-Sarah O'Donohue

Anonymous said...

^^^please ignore that one i didnt mean to hit enter & i messed up & wasnt finished! SORRY!!!

I agree with Professor Somin and Kate and Sarah, political ignorance is definitely a greater issue than voter turnout percentages. If people are unwilling to educate themselves about the candidates or the issues they are voting on, then they should not be voting. I would actually prefer if uninformed people were discouraged from voting. Instead of making advertisements that encourage people to vote, more ads should be made that advertise the issues. Well educated people are more likely to vote, because they are going to have an opinion and they are more likely to care about the outcome. Also, if more time and money is spent on educating people, instead of simply encouraging them to vote, not only will the people who already vote be able to make a more informed decision, but also more people will vote because they will have more of an intrest in the outcome. So, voter education is not only important because it leads to better made decisions, but also, it could potentially lead to an increase in voter turnout percentages. Like Huxley wrote in Brave New World Revisited there must be education for freedom. Like Sarah said, "those candidates that are best at manipulating the [uninformed] majority" will be elected into office. That is why people need to be educated, so that they will not give in to any piece of propaganda thrown at them. An uneducated mob is definately a threat to democray.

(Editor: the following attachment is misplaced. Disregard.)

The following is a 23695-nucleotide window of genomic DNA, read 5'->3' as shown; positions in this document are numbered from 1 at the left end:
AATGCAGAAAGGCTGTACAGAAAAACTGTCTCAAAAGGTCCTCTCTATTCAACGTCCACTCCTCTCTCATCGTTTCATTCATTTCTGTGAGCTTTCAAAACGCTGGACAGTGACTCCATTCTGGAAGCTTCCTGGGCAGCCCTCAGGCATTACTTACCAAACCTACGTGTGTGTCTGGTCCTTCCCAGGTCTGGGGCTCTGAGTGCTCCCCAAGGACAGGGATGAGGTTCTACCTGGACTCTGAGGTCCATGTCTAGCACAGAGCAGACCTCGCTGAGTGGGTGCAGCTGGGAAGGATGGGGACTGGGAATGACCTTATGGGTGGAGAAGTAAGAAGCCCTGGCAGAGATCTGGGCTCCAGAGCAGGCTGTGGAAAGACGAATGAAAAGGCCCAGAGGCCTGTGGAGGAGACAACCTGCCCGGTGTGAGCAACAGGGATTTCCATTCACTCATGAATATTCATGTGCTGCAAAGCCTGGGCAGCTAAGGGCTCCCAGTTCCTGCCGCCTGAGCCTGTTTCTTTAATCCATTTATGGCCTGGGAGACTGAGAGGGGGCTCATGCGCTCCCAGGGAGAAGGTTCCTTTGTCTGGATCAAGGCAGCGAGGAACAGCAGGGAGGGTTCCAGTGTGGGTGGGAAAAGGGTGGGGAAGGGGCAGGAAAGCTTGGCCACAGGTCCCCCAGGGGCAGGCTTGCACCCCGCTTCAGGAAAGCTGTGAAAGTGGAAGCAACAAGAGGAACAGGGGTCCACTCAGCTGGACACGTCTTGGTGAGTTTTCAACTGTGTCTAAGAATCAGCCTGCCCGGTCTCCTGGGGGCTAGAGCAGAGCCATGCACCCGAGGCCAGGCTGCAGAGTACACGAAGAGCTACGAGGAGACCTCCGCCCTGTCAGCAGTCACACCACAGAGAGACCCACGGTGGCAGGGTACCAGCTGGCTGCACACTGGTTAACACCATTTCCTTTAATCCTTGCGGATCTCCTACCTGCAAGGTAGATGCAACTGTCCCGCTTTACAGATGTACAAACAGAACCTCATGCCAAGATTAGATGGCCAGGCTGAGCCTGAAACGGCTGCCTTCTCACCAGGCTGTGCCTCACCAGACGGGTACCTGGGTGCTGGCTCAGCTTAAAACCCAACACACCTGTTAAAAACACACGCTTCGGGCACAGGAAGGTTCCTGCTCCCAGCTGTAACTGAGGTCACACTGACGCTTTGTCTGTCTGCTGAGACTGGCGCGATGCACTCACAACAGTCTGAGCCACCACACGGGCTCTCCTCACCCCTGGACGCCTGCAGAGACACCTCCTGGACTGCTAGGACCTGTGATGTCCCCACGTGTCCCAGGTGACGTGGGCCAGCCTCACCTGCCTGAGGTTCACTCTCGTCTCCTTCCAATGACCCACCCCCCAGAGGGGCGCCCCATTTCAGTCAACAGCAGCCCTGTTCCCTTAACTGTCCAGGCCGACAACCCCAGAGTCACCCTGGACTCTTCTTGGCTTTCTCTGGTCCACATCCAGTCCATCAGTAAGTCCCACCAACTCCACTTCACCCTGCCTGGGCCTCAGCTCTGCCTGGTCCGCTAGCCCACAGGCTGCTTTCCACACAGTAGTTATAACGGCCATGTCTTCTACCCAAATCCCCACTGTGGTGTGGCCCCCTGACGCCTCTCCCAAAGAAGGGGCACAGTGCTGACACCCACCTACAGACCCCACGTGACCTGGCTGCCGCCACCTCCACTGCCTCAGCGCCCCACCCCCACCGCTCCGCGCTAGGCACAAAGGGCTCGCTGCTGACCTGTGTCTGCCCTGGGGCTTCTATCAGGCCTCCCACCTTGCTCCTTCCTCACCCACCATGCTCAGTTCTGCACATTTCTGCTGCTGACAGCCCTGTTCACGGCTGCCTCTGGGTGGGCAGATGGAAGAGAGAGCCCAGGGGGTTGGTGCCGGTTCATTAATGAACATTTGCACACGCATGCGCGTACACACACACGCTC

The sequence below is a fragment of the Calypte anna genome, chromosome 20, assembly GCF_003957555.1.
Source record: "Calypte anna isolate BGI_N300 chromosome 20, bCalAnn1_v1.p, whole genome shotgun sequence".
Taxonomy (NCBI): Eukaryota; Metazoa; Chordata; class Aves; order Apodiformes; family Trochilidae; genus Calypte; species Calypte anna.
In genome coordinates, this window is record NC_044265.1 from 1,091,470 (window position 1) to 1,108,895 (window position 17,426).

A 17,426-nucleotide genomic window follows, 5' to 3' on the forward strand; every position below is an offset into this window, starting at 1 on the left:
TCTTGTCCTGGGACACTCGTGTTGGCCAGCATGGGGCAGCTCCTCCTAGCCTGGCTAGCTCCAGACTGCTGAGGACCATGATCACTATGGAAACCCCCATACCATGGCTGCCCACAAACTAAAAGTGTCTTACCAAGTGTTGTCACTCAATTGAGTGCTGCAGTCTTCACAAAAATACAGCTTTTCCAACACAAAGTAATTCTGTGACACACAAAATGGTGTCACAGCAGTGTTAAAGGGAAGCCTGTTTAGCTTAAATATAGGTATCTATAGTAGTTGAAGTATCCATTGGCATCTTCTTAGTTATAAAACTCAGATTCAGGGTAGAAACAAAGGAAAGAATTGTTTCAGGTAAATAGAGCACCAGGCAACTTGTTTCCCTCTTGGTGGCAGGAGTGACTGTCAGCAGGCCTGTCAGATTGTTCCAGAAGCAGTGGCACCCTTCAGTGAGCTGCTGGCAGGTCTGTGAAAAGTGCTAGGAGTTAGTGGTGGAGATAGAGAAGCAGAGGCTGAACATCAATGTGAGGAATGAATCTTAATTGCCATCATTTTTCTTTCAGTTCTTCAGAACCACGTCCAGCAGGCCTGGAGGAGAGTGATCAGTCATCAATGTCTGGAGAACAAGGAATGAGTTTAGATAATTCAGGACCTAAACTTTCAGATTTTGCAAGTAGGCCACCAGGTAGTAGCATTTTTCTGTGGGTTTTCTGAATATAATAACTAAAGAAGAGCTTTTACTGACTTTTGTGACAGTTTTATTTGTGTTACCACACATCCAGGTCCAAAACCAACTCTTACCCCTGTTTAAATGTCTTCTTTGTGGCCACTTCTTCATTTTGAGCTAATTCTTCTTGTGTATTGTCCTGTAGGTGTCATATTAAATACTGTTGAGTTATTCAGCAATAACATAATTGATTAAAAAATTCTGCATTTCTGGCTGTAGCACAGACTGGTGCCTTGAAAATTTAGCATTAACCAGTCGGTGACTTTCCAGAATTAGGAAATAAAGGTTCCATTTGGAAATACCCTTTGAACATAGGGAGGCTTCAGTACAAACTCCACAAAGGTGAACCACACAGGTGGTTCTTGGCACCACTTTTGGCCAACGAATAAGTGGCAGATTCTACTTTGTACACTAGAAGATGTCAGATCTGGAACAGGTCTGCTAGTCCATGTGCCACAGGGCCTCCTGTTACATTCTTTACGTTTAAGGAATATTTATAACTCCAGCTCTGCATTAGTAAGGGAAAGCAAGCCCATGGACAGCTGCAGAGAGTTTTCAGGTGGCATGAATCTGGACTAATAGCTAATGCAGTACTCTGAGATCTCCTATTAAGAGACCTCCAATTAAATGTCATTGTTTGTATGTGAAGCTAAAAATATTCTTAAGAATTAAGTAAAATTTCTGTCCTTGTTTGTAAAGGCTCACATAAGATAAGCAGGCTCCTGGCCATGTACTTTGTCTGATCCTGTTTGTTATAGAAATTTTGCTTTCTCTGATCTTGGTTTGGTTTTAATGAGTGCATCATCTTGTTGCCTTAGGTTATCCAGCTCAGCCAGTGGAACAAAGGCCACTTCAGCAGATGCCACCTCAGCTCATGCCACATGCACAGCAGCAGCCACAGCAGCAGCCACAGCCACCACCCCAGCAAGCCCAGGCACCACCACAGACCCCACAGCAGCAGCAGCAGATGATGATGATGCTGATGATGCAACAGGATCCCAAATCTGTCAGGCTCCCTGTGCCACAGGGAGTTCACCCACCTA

--Emily Spurlock

Anonymous said...

The real question here is whose responsibilty is it to educate the voters? Is it the canidates or the voters themselves. I know personally how a campaign is run and what type of information is sent out to people. One major part of sending literature out to voters is that the only people who are on the list are those who vote...It's interesting to see that the main people who vote are those who get the information on the candidates. The canidates do the best they can with the money they have but a piece of mail to every one in even a small state house district would be very exspensive and in many ways a waste. in my point of view if the population refuses to become educated and vote then they are cutting themselves out of the democarcy. Canidates and P Diddy can do all they want to try to and get peolpe to vote but its truly up to the voters to go out there and do it.